Browse Subject Areas

Click through the PLOS taxonomy to find articles in your field.

For more information about PLOS Subject Areas, click here.

  • Loading metrics

Transcriptome analysis of Callery pear (Pyrus calleryana) reveals a comprehensive signalling network in response to Alternaria alternata

  • Jialiang Kan ,

    Contributed equally to this work with: Jialiang Kan, Tingli Liu

    Roles Data curation, Formal analysis, Investigation, Writing – original draft

    Affiliation Institute of Horticulture, Jiangsu Academy of Agricultural Sciences/ Jiangsu Key Laboratory for Horticultural Crop Genetic improvement, Nanjing, China

  • Tingli Liu ,

    Contributed equally to this work with: Jialiang Kan, Tingli Liu

    Roles Data curation, Formal analysis

    Affiliation Institute of Biotechnology, Jiangsu Academy of Agricultural Sciences, Nanjing, China

  • Na Ma,

    Roles Investigation

    Affiliation Institute of Horticulture, Jiangsu Academy of Agricultural Sciences/ Jiangsu Key Laboratory for Horticultural Crop Genetic improvement, Nanjing, China

  • Hui Li,

    Roles Formal analysis, Investigation

    Affiliation Institute of Horticulture, Jiangsu Academy of Agricultural Sciences/ Jiangsu Key Laboratory for Horticultural Crop Genetic improvement, Nanjing, China

  • Xiaogang Li,

    Roles Investigation

    Affiliation Institute of Horticulture, Jiangsu Academy of Agricultural Sciences/ Jiangsu Key Laboratory for Horticultural Crop Genetic improvement, Nanjing, China

  • Jinyan Wang,

    Roles Investigation, Writing – review & editing

    Affiliation Institute of Biotechnology, Jiangsu Academy of Agricultural Sciences, Nanjing, China

  • Baolong Zhang,

    Roles Investigation

    Affiliation Institute of Biotechnology, Jiangsu Academy of Agricultural Sciences, Nanjing, China

  • Youhong Chang ,

    Roles Conceptualization, Funding acquisition, Supervision, Writing – review & editing (YC); (JL)

    Affiliation Institute of Horticulture, Jiangsu Academy of Agricultural Sciences/ Jiangsu Key Laboratory for Horticultural Crop Genetic improvement, Nanjing, China

  • Jing Lin

    Roles Conceptualization, Supervision, Writing – review & editing (YC); (JL)

    Affiliation Institute of Horticulture, Jiangsu Academy of Agricultural Sciences/ Jiangsu Key Laboratory for Horticultural Crop Genetic improvement, Nanjing, China

Transcriptome analysis of Callery pear (Pyrus calleryana) reveals a comprehensive signalling network in response to Alternaria alternata

  • Jialiang Kan, 
  • Tingli Liu, 
  • Na Ma, 
  • Hui Li, 
  • Xiaogang Li, 
  • Jinyan Wang, 
  • Baolong Zhang, 
  • Youhong Chang, 
  • Jing Lin


The pear is an important temperate fruit worldwide that is produced by a group of species in the genus Pyrus. Callery pear (Pyrus calleryana Decne) is characterized by high resistance to multiple diseases, good adaptability, and high ornamental value, and is therefore widely planted in pear orchards for edible fruit production or as stock. Plant pathogens are a major threat to pear yield. Black spot disease, caused by the filamentous fungus Alternaria alternata, is one of the most serious diseases in pear. Elucidation of resistant genes to black spot disease is extremely important for understanding the underlying mechanisms as well as for the development of resistant cultivars. In this study, high-throughput single-strand RNA-sequencing was used to compare the transcriptome profiles of Callery pear leaves before and after A. alternata incubation for 7 days. The analysis yielded 73.3 Gb of clean data that were mapped onto the reference genome of the Chinese pear, and differentially expressed gene(DEG)s were identified with |log2FC| ≥ 1. Functional annotation demonstrated that black spot disease promoted great changes in the overall metabolism, and enrichment analysis of gene ontology terms showed that most of them are closely linked to signalling network and photosynthesis. Specifically, the genes included mainly transcription factors and genes involved in calcium signalling and ethylene and jasmonate pathways. Eight members of the ethylene response factor transcription factor gene family Group IX, including ERF1, ERF7, and ERF105, were up-regulated to 2.03–3.37-fold compared with CK, suggesting their role in the defence response to pathogen infection. Additionally, multiple transcription factors involved in biotic stresses, such as NAC78, NAC2, MYB44, and bHLH28, were up-regulated. Furthermore, we identified 144 long non-coding (lnc)RNAs, providing new insight into the involvement of lncRNAs in the response to black spot disease. Our study provides valuable data on the molecular genetics and functional genomic mechanisms of resistance to black spot disease in Callery pear. A good understanding of the molecular response to this disease will allow the development of durable and environmentally friendly control strategies.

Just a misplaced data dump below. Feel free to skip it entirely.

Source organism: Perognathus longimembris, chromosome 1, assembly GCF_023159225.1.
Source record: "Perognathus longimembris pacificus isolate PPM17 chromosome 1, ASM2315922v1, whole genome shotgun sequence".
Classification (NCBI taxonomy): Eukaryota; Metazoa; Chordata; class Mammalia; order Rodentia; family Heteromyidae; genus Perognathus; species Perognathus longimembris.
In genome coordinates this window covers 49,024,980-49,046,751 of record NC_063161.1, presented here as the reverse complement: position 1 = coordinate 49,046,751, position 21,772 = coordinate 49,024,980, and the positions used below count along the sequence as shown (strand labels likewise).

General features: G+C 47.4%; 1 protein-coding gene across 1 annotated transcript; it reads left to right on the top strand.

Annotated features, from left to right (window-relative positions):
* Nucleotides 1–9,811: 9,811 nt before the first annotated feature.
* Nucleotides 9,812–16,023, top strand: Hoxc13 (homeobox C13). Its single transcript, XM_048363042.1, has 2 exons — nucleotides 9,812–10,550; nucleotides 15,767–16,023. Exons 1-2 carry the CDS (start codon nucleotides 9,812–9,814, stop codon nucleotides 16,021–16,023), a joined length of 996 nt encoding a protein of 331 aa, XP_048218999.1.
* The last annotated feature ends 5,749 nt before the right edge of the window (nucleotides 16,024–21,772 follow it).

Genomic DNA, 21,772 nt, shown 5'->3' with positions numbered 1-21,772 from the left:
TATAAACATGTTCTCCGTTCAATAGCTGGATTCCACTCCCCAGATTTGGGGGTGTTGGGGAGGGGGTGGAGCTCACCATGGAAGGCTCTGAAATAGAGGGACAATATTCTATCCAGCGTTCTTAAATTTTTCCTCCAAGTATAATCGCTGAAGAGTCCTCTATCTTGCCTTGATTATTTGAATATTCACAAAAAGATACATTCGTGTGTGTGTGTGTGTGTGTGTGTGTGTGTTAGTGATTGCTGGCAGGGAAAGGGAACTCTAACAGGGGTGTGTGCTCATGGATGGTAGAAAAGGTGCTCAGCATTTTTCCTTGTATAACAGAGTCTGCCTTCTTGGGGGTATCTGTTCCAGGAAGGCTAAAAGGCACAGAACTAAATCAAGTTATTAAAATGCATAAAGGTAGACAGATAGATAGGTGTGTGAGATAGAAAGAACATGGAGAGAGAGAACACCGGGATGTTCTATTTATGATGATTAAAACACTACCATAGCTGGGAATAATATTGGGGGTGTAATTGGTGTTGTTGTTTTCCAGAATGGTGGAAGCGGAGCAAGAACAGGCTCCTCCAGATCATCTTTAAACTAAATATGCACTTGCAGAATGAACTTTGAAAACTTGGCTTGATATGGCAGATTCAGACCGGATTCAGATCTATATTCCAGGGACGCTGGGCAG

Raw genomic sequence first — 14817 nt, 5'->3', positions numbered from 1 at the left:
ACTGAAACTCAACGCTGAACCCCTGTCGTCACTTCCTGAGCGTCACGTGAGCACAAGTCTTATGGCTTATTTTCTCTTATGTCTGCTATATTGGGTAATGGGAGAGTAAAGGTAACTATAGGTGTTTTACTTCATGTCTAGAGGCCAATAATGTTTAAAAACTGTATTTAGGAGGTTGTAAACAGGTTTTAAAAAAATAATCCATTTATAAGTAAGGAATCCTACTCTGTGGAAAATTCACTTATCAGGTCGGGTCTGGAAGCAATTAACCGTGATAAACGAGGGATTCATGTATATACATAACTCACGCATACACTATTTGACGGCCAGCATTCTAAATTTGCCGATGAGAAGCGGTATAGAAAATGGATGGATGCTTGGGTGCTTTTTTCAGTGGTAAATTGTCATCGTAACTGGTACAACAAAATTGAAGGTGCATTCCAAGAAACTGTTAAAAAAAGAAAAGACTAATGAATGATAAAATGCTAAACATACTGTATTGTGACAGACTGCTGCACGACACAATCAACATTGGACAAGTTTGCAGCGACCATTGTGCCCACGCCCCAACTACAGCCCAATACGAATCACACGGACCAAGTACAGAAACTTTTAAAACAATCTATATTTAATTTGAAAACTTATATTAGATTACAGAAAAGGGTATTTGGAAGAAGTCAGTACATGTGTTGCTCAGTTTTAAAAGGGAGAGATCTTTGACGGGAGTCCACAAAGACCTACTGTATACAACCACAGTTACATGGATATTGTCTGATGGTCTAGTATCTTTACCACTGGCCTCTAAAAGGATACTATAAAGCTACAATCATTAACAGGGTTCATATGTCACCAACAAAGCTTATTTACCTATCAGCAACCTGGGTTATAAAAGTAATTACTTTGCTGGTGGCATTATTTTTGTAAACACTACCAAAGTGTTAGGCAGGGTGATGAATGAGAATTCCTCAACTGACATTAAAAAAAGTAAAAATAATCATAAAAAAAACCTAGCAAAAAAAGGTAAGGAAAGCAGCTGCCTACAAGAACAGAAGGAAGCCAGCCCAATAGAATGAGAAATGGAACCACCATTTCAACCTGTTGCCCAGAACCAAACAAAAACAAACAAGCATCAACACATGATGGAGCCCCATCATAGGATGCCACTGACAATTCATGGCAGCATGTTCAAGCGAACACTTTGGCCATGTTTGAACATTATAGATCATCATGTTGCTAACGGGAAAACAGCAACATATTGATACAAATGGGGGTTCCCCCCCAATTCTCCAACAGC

The pear is an important fruit grown in Asia, Europe, and all other temperate regions worldwide, produced by a group of species in the genus Pyrus. Pyrus belongs to the subfamily Spiraeoideae in the family Rosaceae, which contains multiple fruits and flowers like apple, strawberry, and rose. The pear is a fruit with a delicate, pleasant taste and smooth texture and thus has a high customer acceptance. Approximately 22 million tons of pear fruit are produced yearly worldwide, representing 4% of all fruit production (FAOSTAT, The Japanese pear (Pyrus pyrifolia Nakai), European pear (P. communis L.), and Chinese pear (P. bretschneideri Rehd. and P. ussuriensis Maxim.) are three major edible species commercially grown for fruit production. In China, other species such as P. hopeiensis, P. sinkiangensis, P. armeniacifolia, P. pseudopashia, P. xerophila, P. betulifolia Bunge, P. phaeocarpa Rehder, Callery pear (P. calleryana Decne), and P. pashia Buch are cultivated regionally on a small scale. These pears are also planted as stock for grafting to enhance the resistance and tolerance of scion pear to biotic and abiotic stresses.